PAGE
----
Using an overlapping-generations growth model featuring financial intermediation, I find that inefficiencies in technology to deal with private debt distress (bankruptcy technology), and obstacles to entrepreneurship (high costs of doing business) have significant negative effects on the income per capita and welfare of developing countries. These inefficiencies may also interact in perverse ways, futher amplifying the negagtive effects in the long run. The results provide strong rationale for structural reforms that simultaneously speed up the resolution of private sector insolvency, improve creditor protection, and eliminate obstacles to entrepreneurship.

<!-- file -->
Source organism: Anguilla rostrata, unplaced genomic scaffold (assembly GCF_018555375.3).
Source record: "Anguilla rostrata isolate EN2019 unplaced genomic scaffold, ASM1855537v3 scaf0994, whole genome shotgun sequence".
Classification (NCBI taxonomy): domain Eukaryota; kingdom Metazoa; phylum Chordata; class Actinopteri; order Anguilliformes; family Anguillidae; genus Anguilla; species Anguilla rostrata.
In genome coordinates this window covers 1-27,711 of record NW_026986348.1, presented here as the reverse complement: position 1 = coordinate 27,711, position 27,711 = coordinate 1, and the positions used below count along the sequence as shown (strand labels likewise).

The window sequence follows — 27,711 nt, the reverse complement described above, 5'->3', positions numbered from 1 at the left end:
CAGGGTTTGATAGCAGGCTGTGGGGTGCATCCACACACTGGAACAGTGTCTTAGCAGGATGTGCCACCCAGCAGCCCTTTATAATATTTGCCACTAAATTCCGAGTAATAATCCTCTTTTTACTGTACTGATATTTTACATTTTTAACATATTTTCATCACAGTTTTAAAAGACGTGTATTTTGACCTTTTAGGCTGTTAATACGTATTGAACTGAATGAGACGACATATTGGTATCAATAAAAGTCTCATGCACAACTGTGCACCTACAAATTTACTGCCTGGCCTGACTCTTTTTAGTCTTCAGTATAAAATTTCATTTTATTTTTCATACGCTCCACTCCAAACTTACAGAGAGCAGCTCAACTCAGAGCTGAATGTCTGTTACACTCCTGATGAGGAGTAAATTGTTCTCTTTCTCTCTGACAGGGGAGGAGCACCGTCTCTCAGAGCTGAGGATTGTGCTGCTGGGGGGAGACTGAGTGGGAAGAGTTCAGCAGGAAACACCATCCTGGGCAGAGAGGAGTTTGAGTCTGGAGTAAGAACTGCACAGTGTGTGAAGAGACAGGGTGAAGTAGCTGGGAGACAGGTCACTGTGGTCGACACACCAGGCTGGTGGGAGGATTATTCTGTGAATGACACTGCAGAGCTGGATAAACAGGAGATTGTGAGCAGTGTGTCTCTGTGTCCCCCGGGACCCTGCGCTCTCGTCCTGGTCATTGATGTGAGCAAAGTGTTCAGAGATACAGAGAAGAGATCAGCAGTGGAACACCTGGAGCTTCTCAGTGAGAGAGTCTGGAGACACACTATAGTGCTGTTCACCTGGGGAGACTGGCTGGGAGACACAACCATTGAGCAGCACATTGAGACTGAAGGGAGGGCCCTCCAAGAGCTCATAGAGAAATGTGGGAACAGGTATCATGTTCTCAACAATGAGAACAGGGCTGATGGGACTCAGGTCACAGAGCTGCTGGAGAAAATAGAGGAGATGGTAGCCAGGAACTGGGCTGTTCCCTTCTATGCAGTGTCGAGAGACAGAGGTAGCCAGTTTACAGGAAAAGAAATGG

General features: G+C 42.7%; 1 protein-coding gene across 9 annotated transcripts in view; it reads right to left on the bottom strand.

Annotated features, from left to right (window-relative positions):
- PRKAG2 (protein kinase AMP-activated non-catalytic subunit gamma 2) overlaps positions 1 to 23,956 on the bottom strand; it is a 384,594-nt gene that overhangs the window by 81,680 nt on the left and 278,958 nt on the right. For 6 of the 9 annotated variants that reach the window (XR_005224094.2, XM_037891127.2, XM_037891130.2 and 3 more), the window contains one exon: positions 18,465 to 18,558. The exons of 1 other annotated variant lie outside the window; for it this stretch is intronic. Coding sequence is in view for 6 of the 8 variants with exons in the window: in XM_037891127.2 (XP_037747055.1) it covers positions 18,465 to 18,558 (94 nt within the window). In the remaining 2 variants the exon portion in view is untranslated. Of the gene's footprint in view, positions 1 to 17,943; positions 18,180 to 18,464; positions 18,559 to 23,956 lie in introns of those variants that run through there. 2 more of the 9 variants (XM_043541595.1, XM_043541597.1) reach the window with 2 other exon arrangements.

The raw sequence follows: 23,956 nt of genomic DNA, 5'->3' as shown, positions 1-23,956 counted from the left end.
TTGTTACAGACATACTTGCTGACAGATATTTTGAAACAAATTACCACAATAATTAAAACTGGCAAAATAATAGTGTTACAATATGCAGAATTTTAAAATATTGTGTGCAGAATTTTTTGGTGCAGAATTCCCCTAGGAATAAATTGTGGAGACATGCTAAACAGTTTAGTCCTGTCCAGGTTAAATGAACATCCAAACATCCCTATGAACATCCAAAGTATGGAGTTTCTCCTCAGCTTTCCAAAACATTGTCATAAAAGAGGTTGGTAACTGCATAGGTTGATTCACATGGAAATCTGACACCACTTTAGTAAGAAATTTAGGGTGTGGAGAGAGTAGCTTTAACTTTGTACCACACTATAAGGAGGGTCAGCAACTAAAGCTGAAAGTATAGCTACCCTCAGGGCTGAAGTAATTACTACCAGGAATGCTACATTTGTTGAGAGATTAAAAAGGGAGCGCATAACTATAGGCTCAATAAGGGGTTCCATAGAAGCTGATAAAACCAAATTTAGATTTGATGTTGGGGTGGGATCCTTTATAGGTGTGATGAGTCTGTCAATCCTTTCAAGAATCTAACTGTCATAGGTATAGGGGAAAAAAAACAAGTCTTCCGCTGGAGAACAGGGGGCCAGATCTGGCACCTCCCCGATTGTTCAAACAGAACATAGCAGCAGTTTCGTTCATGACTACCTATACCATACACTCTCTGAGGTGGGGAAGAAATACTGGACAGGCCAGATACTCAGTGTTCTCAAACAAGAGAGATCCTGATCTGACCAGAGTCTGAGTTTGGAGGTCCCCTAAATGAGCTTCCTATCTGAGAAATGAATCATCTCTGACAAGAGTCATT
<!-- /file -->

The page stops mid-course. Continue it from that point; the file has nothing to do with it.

Performance under the program has been satisfactory. Real GDP growth is higher than estimated owing to substantially higher than projected agricultural production. Burkina Faso continues to depend heavily on external assistance and on cotton exports, and is highly vulnerable to terms-of-trade fluctuations and the volatility of aid flows. The government’s continued resolve to strengthen transparency in public finance management, promote good governance, and combat corruption has been commended. The poverty reduction strategy program should take account of the revised macroeconomic framework.